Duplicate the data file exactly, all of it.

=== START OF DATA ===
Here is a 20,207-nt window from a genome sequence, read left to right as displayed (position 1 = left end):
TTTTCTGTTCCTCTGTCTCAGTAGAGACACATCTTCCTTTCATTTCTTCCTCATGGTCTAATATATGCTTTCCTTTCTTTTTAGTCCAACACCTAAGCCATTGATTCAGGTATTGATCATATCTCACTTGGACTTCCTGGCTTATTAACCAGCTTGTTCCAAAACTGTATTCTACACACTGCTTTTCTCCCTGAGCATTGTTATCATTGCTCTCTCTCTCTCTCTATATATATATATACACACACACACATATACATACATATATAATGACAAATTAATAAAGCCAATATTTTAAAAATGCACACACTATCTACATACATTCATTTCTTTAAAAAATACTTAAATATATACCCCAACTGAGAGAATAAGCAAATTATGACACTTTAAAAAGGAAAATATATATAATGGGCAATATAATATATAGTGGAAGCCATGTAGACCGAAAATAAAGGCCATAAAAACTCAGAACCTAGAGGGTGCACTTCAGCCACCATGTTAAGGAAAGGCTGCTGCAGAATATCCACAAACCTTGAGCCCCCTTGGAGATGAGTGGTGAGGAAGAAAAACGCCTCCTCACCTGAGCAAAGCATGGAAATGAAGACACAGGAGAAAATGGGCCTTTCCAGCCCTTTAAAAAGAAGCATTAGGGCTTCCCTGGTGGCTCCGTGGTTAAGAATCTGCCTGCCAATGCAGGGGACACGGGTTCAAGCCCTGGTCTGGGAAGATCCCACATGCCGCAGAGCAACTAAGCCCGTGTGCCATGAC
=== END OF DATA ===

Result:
Here is a 20,207-nt window from a genome sequence, read left to right as displayed (position 1 = left end):
TTTTCTGTTCCTCTGTCTCAGTAGAGACACATCTTCCTTTCATTTCTTCCTCATGGTCTAATATATGCTTTCCTTTCTTTTTAGTCCAACACCTAAGCCATTGATTCAGGTATTGATCATATCTCACTTGGACTTCCTGGCTTATTAACCAGCTTGTTCCAAAACTGTATTCTACACACTGCTTTTCTCCCTGAGCATTGTTATCATTGCTCTCTCTCTCTCTCTATATATATATATACACACACACACATATACATACATATATAATGACAAATTAATAAAGCCAATATTTTAAAAATGCACACACTATCTACATACATTCATTTCTTTAAAAAATACTTAAATATATACCCCAACTGAGAGAATAAGCAAATTATGACACTTTAAAAAGGAAAATATATATAATGGGCAATATAATATATAGTGGAAGCCATGTAGACCGAAAATAAAGGCCATAAAAACTCAGAACCTAGAGGGTGCACTTCAGCCACCATGTTAAGGAAAGGCTGCTGCAGAATATCCACAAACCTTGAGCCCCCTTGGAGATGAGTGGTGAGGAAGAAAAACGCCTCCTCACCTGAGCAAAGCATGGAAATGAAGACACAGGAGAAAATGGGCCTTTCCAGCCCTTTAAAAAGAAGCATTAGGGCTTCCCTGGTGGCTCCGTGGTTAAGAATCTGCCTGCCAATGCAGGGGACACGGGTTCAAGCCCTGGTCTGGGAAGATCCCACATGCCGCAGAGCAACTAAGCCCGTGTGCCATGAC